Having a website but not knowing how people use it is like talking without listening.
Whether you’re selling products, driving customers to offline stores or building your brand, Google Analytics takes the guesswork out of measuring how well you’re achieving your website goals.
Karl Norling, a data insights expert at Curamando, knows how to get the most out of Google Analytics. Not only does he advise companies on how to set up, visualize and start using advanced analytics to find challenges and opportunities in optimizations, predictions, and business case simulation, he’s also a frequent tutor at Wednesday Relations.
Here are 5 useful tips on how to use Google Analytics in a way that matters:
1. What is your advice for organizations trying to adapt to the latest trends such as customer-centric advertising, personalization, one-to-one marketing and AI-driven marketing?
Wow, that’s a good question, the use cases you suggest is a pretty broad range of applications, much like we see a lot of our clients. A lot of things going on in parallel, change is happening fast and to keep up we try to do all things at once. I don’t think this is the right approach though, I always recommend starting with the Why; why do you have a web page in the first place? What should it do?
You’d be surprised how many times it is hard to even find out the why for yourself. And when you have a clear understanding of why you have a site you’d be even more surprised by the amount of content on the site that is not really related to the Why. So, my advice would be:
- Focus on finding the Why first
- Then start to optimize your site by ruthlessly removing distractions
- Continue by adding functionality that takes you closer to your why.
2. What are some metrics that people should pay more attention to?
Profit, if the only metric you had in your analytics tool where measured in money you would be golden. We can measure anything but that does not mean we should.
Focus on the money. Money is great because first of all business cases build themselves, so your whole organization moves faster.
Second, everyone understands money and instantly know how to interpret a report.
And third, money is already weighted, select the option that brings more profit, it’s as easy as that!
The common complaints when it comes to measuring profit are:
- It’s hard to get to a point where you can measure it
- Financial tools are more suited to handle financial data.
The first is, of course, true, it’s hard but even if it takes a year, I’d say that’s a year well spent.
The second complaint might also be true, but you don’t need 100% correct data, 90% is good enough. Google Analytics is a marketing tool and, it is probably the best marketing tool to handle financial data.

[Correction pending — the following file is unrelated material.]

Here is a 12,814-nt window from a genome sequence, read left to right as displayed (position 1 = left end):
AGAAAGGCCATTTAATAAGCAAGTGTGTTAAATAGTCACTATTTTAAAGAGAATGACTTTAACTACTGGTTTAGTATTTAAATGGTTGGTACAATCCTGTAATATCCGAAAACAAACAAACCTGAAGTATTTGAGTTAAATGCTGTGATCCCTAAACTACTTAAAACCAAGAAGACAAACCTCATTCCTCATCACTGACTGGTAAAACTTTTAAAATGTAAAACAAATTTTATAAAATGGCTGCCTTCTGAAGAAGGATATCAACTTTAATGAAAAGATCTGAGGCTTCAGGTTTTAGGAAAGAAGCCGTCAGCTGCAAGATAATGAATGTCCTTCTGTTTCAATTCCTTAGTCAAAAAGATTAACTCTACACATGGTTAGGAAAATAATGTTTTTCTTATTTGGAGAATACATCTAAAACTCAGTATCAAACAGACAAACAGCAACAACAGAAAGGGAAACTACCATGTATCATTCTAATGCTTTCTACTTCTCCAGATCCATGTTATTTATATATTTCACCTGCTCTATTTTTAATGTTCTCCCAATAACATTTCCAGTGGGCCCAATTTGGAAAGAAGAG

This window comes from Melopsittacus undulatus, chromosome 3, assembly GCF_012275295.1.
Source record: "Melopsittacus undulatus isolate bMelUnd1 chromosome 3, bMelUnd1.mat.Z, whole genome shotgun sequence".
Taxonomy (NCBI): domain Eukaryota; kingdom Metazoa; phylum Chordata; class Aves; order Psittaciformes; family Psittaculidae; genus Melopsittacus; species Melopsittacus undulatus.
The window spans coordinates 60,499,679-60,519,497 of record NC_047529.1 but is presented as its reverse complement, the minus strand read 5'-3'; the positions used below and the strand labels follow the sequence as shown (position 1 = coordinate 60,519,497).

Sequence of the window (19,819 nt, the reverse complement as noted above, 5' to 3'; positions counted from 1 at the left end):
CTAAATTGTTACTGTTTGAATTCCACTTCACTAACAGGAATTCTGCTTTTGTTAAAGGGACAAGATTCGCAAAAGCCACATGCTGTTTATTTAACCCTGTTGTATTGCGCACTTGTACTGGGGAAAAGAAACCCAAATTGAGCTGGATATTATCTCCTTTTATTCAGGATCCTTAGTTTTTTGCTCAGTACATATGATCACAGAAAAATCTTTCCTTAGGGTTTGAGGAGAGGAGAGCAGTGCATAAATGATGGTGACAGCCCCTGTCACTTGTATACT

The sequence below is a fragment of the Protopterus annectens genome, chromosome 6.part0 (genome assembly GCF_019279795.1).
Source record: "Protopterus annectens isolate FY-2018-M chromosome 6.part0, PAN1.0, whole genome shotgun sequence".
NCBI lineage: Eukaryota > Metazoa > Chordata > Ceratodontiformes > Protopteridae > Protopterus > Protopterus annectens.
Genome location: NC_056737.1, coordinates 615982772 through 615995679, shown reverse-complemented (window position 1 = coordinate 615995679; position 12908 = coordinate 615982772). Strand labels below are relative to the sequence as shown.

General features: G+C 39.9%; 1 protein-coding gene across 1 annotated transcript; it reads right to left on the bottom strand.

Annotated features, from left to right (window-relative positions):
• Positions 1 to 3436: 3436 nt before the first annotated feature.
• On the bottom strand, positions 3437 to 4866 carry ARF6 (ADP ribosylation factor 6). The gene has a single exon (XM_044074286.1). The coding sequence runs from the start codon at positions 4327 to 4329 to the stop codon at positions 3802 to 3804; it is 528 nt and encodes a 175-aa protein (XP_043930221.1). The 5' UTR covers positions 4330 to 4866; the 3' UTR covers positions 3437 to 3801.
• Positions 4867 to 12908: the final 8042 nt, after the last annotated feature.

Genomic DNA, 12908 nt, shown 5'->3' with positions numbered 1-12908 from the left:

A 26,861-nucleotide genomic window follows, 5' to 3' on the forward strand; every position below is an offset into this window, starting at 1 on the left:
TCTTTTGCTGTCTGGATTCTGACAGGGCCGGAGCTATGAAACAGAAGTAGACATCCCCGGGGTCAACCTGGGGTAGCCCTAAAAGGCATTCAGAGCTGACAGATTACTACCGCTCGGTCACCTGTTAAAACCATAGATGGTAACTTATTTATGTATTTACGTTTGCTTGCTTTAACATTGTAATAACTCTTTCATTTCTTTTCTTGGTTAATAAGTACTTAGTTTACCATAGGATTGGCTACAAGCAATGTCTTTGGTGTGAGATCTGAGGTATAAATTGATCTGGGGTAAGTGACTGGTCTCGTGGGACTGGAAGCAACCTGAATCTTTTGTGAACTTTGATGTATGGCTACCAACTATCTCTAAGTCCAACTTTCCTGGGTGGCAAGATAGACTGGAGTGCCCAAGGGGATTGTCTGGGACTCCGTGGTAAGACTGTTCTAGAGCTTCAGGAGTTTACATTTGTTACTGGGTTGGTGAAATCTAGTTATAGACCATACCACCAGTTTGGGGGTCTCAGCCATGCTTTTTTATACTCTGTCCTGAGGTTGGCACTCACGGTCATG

3. Ok, I get your point, profit is important, you said profit is hard to measure, could you give any tips?
Great that you asked – this is the fun part!
Any analytics platform can track revenue and products. Make sure revenue tracking is set up correctly, Googles excellent Enhanced E-commerce allows you to track almost the entire customer journey on your site from impression to purchase.
- Cost of Goods Sold
Cost is normally not available frontend as that might be a little sensitive, instead, we need to import it as a custom product dimension and create a calculated metric.
- Advertising cost
If most of your advertising goes through Google then it will already be in analytics as long as your Adwords accounts are integrated with Google Analytics. Make sure all your campaigns, including those outside Google, can be connected to your products or product groups through some dimension.
- Fixed costs
Now we have come quite far. Adding fixed costs follows the same general principle of importing data, tied to certain products or product categories. Even if you don’t have 100% accuracy but only 80% it’s still infinitely better than optimizing your campaigns/content towards revenue alone.
4. Thanks for that walkthrough, if we turn the question around, what are some metrics that everyone thinks are important, but are actually useless?
The last couple of years, there has been a lot of focus on user engagement. Engagement is, of course, great but how do you measure it? A common metric is Time on site or similar time metrics. I find it in most, if not all cases, to be useless. For one thing, you cannot measure time after the last interaction so if a user skips through three blog posts before reading the fourth one and then leaving satisfied, only the three first posts would have any time and the last one would only have a bounce.
Second, why would you even bother with keeping track of time spent in the first place? It’s almost always something else you are after anyway – like profit.
If you sell ad space and wants the user to spend a lot of time around impressions, track the impressions instead and work towards estimating the profit that brings you.
Or maybe you want the user to have a closer connection to your brand by spending lots of time on your site. I shouldn’t say this is wrong, but most people like the brand better if they get things done.
So strive instead to make users do whatever they came for as fast as possible. Set up custom events for all these “micro-conversions”, or success events, and measure them instead of time on site.
5. Google Analytics and Google Tag Manager are tools that most marketers use on a daily basis. New stuff is added to both of them all the time. What’s something new and useful that was added in 2017 that you like?
Some of the most useful additions in 2017 were the scroll depth trigger and the visibility trigger. I started to use them immediately after release, throwing out home-hacked methods of achieving the same functionality. Such a relief!
For 2018, I look forward to more integrations, for example, the native Youtube Google Tag Manager (GTM) integration that’s a really nice addition.
Check out some of Karl’s upcoming courses on Google Analytics here.